Posted by: Josey | January 27, 2009

Chinese New Year in New York City’s Chinatown: Don’t Miss It

After planning for my upcoming trip to China all day on Sunday, there was only one place I was going to eat dinner: New York City’s Chinatown. After reading about the Xiǎolóngbāo (soup dumplings) I might eat in Shanghai, and the Miantiao (noodles commonly stir-fried with vegetables or boiled in beef broth with cilantro) I might eat at the Donghua Men night market in Beijing, I was craving their Americanized culinary counterparts. So Jeff and I bundled up and headed over to Joe’s Shanghai on Pell Street.

As we walked down Mott Street through Nolita, a booming drum beat in the distance gradually became louder. The Chinese New Year Celebration was beginning already? Yes! We crossed the street and joined a crowd of people to watch a special lion dance performance, consisting of two men doing acrobatics in a surprisingly expressive—blinking, nodding—lion costume. (It’s the Year of the Ox, but the Chinese believe lions possess protective powers.)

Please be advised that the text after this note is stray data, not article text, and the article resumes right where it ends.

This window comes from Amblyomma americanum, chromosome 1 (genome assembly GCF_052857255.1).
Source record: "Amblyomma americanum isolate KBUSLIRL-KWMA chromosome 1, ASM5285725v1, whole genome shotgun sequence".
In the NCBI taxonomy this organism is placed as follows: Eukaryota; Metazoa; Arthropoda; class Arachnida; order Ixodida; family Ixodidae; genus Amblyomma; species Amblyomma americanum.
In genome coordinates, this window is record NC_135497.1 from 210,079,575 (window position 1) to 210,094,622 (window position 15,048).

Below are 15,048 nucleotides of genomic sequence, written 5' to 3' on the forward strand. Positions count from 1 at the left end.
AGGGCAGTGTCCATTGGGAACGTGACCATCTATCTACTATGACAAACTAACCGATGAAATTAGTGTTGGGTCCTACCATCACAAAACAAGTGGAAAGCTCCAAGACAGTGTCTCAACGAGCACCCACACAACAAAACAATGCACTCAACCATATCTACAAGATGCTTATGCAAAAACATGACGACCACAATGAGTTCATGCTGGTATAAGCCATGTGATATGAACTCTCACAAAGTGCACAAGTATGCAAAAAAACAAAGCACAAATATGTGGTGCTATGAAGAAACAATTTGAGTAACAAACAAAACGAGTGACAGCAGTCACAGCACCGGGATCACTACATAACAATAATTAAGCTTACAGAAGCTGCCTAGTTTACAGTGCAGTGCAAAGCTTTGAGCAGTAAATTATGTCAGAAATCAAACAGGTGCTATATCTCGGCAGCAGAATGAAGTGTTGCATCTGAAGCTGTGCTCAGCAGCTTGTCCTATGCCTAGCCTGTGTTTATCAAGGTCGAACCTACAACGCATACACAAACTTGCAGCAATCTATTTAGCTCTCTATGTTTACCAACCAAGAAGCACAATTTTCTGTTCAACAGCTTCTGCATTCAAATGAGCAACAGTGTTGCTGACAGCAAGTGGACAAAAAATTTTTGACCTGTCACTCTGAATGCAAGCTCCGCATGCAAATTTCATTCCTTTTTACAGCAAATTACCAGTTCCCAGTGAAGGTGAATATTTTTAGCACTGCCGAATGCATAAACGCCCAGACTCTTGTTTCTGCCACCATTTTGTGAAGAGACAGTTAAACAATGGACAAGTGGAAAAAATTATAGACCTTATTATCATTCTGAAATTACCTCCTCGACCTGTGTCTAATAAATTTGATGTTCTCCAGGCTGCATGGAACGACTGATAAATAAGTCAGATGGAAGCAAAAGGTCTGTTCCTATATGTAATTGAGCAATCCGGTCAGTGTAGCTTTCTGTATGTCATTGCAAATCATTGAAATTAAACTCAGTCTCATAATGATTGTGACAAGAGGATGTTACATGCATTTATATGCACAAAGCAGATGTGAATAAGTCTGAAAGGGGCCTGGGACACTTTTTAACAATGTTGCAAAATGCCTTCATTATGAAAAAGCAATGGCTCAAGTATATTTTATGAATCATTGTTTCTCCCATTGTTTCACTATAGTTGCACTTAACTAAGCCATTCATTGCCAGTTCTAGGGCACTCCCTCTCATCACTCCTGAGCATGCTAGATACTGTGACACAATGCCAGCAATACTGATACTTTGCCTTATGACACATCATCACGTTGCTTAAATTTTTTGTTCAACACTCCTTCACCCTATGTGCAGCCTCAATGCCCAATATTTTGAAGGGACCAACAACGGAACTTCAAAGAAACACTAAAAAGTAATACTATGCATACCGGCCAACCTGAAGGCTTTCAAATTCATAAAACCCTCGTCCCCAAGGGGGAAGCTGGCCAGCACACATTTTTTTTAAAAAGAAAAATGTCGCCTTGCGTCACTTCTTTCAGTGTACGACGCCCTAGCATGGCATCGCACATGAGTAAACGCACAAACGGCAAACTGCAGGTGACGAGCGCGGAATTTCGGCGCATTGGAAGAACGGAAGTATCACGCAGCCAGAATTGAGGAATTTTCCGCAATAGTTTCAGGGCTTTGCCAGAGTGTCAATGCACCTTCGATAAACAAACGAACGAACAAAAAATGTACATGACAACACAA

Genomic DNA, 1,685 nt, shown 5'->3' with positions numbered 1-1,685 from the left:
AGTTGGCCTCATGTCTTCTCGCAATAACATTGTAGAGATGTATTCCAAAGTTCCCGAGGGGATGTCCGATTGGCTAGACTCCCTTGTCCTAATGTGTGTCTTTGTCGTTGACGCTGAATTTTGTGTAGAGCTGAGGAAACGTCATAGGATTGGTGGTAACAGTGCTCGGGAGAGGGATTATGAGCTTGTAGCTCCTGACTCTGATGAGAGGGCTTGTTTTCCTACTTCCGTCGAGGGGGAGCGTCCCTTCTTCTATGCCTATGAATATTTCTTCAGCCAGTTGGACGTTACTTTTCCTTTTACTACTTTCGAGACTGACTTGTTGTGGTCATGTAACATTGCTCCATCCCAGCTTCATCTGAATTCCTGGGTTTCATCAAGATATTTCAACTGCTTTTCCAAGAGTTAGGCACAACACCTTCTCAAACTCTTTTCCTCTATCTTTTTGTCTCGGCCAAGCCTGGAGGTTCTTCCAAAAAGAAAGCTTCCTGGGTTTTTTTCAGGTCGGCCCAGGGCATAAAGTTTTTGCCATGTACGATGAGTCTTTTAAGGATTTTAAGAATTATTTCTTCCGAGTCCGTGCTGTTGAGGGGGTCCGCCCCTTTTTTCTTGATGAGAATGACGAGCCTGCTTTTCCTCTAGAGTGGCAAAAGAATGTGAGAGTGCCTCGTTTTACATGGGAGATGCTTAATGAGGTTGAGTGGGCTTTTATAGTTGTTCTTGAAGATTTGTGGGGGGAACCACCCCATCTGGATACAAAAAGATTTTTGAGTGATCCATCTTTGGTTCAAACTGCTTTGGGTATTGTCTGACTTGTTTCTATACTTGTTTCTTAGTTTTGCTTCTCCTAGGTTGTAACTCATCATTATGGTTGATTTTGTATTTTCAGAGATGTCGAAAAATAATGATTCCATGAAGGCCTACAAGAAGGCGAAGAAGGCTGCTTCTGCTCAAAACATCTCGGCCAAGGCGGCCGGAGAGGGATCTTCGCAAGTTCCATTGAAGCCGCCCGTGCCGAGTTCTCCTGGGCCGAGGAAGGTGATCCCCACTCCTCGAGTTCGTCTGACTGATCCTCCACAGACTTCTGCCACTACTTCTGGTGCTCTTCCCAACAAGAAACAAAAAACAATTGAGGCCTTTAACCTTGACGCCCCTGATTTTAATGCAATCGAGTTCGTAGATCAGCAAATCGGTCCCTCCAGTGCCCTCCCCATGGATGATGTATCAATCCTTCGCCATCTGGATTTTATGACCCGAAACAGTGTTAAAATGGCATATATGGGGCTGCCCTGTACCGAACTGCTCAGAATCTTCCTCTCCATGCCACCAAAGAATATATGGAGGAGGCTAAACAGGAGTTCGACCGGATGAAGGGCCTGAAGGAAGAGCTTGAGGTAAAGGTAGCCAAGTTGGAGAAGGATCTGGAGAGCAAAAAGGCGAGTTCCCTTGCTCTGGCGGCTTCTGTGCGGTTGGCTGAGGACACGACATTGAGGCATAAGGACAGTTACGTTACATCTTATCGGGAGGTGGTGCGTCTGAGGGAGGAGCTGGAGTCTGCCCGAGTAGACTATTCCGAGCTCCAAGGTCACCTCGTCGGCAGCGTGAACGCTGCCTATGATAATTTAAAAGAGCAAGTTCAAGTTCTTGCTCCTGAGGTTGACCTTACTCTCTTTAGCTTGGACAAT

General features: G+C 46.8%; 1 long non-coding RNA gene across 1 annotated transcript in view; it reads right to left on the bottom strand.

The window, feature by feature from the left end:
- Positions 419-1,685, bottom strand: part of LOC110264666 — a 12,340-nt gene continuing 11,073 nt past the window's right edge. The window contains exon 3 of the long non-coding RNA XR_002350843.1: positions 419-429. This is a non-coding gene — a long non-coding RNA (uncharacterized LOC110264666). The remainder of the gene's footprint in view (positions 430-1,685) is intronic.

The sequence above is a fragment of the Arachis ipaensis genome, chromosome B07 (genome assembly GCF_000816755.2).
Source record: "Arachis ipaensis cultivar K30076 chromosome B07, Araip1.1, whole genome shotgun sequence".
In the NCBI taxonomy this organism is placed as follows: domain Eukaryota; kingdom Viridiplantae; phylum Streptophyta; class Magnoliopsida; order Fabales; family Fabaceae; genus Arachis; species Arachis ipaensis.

Once again, Jeff and I were treated to dinner and a show.

We were seated right away: unheard of at Joe’s Shanghai, but lucky since we hadn’t eaten since breakfast, and it was almost 7:30pm. Eight people always sit at the tables at Joe’s Shanghai, whether you’re family or strangers—or semi-celebrities: Last time we sat with Lizzie Grubman. This time, two young Chinese girls were given the chairs next to ours, but they were having trouble communicating with the waiter in Chinese. (Maybe one was speaking Mandarin while the other spoke Cantonese?) So, despite persistently, hushedly prodding Jeff to start a conversation with them—”Jeff, seriously, please! I could really use a friend in China!”—he didn’t think he’d have much luck in English. We did, however, learn a new technique for eating soup dumplings, which I will undoubtedly employ while in the “real” Shanghai. (I’m sure that will help me blend in.)

If you’re in New York City, it’s not too late to check out Chinatown’s 2009 Chinese New Year festivities: This year’s parade takes place on February 1st. I attended the parade last year and, in addition to the chaos and high energy, I found it fascinating—not to mention snapping some fun photos:




  1. I love those dumplings.

  2. Wow, you’re going to China? How exciting!

  3. When are you going, why are you going, and take me with you!

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